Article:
Without Poythress, Calipari can play more “true” lineups with Tyler Ulis and Devin Booker playing alongside Harrison twins more often. Ulis and Booker are better shooters than Poythress and should be able to space the floor better for the Wildcats. Even Trey Lyles, who is going to replace Poythress in the starting lineup, can make some 3-pointers.

So, there may be a little addition by subtraction going on with Kentucky because of Poythress’ injury.

Even if Kentucky does take a slight step back, they should have a fairly easy route to the NCAA tournament. Let’s be honest, the SEC is not the ACC, Big Ten, or even Big 12. There’s few teams that will be able to challenge Kentucky in conference play. Here’s a look at Kentucky’s remaining tough games:

Remaining Tough Games

Dec. 27: @Louisville

Feb. 7: @Florida

Feb. 28: vs. Arkansas

Of course, there’s a chance Kentucky could slip up any time, but if those three games have most risk involved if you’re Kentucky.


The Cardinals present some problems for Kentucky because of their style of play. I’m not saying it’s going to have an effect or even be good enough to beat Kentucky, but Louisville’s up-tempo, full-court pressure could cause Kentucky to turn the ball over.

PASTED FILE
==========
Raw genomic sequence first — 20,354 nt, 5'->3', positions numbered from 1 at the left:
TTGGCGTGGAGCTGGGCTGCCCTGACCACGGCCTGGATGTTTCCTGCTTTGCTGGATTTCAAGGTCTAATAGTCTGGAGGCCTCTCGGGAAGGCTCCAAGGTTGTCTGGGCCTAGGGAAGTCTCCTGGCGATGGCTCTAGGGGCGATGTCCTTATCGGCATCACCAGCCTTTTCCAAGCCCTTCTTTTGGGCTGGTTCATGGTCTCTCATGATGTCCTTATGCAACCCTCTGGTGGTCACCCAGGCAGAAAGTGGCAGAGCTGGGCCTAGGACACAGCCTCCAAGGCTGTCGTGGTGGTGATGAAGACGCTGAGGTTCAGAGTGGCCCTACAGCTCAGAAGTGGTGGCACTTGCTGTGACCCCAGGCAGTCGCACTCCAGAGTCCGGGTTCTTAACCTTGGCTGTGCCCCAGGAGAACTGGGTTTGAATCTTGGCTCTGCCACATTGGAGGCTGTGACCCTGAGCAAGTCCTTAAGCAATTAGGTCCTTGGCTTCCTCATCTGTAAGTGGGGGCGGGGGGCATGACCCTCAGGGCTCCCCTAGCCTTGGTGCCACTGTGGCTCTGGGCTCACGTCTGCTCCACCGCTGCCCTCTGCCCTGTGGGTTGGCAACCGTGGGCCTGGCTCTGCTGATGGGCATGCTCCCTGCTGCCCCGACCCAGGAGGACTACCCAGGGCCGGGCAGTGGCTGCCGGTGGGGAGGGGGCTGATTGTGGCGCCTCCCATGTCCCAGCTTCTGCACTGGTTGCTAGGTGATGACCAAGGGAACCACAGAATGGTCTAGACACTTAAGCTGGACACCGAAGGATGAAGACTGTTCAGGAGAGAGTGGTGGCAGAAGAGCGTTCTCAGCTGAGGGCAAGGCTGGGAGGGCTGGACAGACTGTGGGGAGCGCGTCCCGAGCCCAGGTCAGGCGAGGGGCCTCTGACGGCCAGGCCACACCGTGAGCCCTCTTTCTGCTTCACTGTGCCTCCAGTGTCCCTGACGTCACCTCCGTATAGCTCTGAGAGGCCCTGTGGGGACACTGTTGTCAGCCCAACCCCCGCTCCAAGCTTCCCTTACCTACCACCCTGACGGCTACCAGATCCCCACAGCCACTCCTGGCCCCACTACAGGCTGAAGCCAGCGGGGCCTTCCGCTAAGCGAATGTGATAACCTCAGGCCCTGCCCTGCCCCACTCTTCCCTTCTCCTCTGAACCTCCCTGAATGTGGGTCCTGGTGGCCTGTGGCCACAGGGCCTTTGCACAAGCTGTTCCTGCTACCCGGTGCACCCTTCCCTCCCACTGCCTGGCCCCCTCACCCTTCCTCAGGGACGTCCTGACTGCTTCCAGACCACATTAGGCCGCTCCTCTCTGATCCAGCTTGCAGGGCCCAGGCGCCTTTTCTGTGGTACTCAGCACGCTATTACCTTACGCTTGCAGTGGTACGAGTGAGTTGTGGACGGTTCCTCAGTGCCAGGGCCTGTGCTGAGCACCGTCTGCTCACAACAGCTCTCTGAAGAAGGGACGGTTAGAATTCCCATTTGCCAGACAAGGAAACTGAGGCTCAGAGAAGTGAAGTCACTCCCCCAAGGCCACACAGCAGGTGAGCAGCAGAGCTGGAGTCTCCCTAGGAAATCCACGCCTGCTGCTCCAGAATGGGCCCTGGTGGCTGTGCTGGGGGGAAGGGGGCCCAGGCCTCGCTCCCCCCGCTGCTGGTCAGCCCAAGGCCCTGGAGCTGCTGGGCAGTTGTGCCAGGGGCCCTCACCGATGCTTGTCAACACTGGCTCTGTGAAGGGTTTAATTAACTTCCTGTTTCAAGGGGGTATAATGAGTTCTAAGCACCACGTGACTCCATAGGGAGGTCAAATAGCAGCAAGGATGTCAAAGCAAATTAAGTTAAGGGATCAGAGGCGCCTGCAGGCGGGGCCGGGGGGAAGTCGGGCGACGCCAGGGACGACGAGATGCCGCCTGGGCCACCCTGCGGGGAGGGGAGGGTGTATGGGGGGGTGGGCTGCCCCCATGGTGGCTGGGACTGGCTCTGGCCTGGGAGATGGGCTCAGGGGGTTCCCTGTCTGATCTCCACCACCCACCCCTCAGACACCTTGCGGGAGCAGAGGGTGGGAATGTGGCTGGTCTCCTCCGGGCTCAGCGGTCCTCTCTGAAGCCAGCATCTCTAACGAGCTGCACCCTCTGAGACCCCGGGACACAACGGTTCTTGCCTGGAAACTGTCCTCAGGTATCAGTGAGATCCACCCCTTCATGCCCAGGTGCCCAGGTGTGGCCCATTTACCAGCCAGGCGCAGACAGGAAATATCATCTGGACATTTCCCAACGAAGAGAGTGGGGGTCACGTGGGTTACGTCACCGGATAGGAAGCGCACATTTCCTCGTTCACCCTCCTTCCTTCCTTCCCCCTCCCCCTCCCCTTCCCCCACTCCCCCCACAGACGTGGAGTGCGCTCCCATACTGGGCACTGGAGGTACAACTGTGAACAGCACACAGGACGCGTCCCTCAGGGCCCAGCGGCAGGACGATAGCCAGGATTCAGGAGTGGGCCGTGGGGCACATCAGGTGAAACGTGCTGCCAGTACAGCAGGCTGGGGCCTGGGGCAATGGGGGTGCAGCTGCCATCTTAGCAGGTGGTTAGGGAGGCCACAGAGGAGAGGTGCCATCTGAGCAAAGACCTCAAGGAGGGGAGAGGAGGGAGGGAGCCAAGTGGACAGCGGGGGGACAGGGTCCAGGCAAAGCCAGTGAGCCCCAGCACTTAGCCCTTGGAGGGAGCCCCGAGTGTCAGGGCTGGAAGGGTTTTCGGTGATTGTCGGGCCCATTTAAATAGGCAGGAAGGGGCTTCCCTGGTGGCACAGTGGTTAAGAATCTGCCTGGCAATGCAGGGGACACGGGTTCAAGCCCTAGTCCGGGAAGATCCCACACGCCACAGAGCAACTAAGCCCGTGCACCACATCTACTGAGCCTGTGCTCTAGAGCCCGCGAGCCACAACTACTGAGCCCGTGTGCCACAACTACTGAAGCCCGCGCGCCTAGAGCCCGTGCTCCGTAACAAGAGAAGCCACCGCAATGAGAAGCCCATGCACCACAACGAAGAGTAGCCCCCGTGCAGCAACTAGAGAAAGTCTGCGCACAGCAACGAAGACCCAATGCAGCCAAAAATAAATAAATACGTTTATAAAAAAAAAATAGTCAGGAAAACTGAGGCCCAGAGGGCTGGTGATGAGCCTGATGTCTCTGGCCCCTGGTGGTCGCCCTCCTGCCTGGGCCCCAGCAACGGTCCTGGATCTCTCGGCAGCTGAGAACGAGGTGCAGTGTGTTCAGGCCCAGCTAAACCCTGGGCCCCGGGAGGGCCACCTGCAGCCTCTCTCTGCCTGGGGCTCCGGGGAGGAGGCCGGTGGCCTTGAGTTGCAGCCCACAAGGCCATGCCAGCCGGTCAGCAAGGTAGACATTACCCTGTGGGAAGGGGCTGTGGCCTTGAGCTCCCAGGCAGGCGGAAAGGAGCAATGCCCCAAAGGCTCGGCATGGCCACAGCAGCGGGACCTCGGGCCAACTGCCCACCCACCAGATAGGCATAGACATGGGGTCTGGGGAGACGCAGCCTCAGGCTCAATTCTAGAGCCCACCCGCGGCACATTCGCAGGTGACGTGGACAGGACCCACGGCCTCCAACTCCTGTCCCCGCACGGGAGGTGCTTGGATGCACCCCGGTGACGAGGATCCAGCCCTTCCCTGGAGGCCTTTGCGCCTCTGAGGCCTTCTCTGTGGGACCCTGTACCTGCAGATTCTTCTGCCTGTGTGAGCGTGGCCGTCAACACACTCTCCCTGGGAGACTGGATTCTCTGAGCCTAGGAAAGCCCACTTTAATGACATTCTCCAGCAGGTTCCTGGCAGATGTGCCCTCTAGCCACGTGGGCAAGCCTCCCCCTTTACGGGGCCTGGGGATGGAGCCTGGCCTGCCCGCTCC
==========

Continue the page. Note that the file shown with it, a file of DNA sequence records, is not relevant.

I think Louisville is going to have a really hard time scoring against Kentucky’s bigs in the half-court, just like Montrezl Harrell and Louisville’s guard had in the NCAA tournament last season against the Wildcats. That means Louisville has to beat them up the court by forcing turnovers and getting out in transition.


Florida has been pretty awful this season, but they do have one of the best home court advantages in all of college basketball. On top of that, the Gators do have some really talented players, although they haven’t shown it yet. If Kentucky’s still undefeated by the time they meet Florida in Gainesville, Kentucky will be lucky to survive that game. That crowd will be bonkers!


Don’t write off Arkansas after their back-to-back losses to Iowa State and Clemson. They know how to play against Kentucky, and they most definitely aren’t afraid of the Wildcats. Arkansas even beat Kentucky twice last season.

Kentucky catches a break by only having to play Arkansas once this season, and they get the Razorbacks at home. I think Kentucky will win this game, but this happened last season and Kentucky still might be a little scarred!

Kentucky might not be able to run the table this season, but if I had to bet, I’d put money on Kentucky winning every game this season and winning the national championship!

Not exactly a bold prediction, but it hasn’t been done in almost 40 years. That’s bold enough, right?

Next: Best Freshmen in College Basketball History